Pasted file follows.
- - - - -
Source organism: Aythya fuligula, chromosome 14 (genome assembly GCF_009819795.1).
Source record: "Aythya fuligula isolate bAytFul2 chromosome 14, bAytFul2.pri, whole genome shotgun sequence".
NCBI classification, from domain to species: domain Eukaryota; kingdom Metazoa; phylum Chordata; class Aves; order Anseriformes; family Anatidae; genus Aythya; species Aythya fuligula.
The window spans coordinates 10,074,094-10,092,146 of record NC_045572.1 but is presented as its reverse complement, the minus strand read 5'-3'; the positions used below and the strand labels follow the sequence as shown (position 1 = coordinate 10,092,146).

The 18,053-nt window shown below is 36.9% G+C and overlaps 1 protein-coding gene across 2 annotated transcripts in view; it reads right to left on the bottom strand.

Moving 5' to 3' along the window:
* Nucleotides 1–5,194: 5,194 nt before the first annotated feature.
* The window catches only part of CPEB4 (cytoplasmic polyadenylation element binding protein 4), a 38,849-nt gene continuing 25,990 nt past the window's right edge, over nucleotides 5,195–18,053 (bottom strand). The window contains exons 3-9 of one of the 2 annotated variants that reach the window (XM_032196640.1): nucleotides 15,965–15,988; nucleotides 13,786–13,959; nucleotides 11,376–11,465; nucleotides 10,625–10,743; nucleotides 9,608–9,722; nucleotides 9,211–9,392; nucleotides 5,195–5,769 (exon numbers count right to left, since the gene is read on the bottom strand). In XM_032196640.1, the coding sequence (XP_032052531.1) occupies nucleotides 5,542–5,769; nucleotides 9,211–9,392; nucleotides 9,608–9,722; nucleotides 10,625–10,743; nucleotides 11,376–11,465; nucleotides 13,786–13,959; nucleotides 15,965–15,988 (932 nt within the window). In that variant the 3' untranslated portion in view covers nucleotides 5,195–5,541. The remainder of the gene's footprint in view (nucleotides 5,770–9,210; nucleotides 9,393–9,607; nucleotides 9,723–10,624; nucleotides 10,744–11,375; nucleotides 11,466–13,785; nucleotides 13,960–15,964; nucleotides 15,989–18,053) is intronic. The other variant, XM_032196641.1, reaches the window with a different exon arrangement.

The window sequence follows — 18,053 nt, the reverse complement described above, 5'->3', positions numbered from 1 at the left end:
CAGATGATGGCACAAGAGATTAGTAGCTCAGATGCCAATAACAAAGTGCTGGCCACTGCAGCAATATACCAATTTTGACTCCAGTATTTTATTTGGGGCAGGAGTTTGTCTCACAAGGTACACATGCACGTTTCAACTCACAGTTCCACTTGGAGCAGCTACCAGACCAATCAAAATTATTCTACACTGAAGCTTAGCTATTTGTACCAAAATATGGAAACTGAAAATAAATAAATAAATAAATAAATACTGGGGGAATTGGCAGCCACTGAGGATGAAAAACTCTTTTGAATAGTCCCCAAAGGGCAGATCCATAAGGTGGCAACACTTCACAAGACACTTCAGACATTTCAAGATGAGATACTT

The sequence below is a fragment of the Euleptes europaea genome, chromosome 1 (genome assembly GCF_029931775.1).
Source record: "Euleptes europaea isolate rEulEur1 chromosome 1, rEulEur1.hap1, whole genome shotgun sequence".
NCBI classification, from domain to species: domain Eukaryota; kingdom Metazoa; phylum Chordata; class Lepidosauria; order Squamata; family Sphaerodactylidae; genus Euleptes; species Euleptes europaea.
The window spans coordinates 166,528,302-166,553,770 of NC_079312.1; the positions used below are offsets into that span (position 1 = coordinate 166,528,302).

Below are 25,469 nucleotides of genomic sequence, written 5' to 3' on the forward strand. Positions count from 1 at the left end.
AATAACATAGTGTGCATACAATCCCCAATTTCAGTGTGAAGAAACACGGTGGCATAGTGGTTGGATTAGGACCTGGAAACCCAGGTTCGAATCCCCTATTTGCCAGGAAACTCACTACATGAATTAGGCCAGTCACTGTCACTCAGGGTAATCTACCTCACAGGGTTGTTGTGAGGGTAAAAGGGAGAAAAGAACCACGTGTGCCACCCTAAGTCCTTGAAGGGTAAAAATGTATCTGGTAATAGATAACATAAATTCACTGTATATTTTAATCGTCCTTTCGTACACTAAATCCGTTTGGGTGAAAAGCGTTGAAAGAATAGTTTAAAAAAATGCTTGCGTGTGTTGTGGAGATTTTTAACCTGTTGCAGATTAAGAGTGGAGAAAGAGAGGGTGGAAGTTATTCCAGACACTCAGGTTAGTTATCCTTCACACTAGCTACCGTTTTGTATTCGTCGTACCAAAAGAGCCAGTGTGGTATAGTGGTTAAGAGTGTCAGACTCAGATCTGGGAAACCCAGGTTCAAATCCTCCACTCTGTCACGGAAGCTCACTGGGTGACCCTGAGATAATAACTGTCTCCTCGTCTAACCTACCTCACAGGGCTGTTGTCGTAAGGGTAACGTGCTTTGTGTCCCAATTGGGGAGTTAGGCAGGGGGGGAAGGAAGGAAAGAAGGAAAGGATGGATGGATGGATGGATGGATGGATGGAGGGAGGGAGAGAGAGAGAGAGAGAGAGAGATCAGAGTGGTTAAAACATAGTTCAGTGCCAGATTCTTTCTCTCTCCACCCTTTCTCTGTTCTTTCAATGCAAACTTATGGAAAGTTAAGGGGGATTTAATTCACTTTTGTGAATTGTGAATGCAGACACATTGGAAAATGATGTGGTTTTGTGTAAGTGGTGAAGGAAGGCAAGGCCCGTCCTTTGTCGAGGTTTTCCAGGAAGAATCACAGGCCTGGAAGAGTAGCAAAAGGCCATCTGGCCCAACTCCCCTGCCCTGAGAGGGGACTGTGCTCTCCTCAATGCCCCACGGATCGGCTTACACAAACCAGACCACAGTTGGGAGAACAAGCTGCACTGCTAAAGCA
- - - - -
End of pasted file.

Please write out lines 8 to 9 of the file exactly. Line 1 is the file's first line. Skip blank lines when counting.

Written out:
* The window catches only part of CPEB4 (cytoplasmic polyadenylation element binding protein 4), a 38,849-nt gene continuing 25,990 nt past the window's right edge, over nucleotides 5,195–18,053 (bottom strand). The window contains exons 3-9 of one of the 2 annotated variants that reach the window (XM_032196640.1): nucleotides 15,965–15,988; nucleotides 13,786–13,959; nucleotides 11,376–11,465; nucleotides 10,625–10,743; nucleotides 9,608–9,722; nucleotides 9,211–9,392; nucleotides 5,195–5,769 (exon numbers count right to left, since the gene is read on the bottom strand). In XM_032196640.1, the coding sequence (XP_032052531.1) occupies nucleotides 5,542–5,769; nucleotides 9,211–9,392; nucleotides 9,608–9,722; nucleotides 10,625–10,743; nucleotides 11,376–11,465; nucleotides 13,786–13,959; nucleotides 15,965–15,988 (932 nt within the window). In that variant the 3' untranslated portion in view covers nucleotides 5,195–5,541. The remainder of the gene's footprint in view (nucleotides 5,770–9,210; nucleotides 9,393–9,607; nucleotides 9,723–10,624; nucleotides 10,744–11,375; nucleotides 11,466–13,785; nucleotides 13,960–15,964; nucleotides 15,989–18,053) is intronic. The other variant, XM_032196641.1, reaches the window with a different exon arrangement.

The window sequence follows — 18,053 nt, the reverse complement described above, 5'->3', positions numbered from 1 at the left end: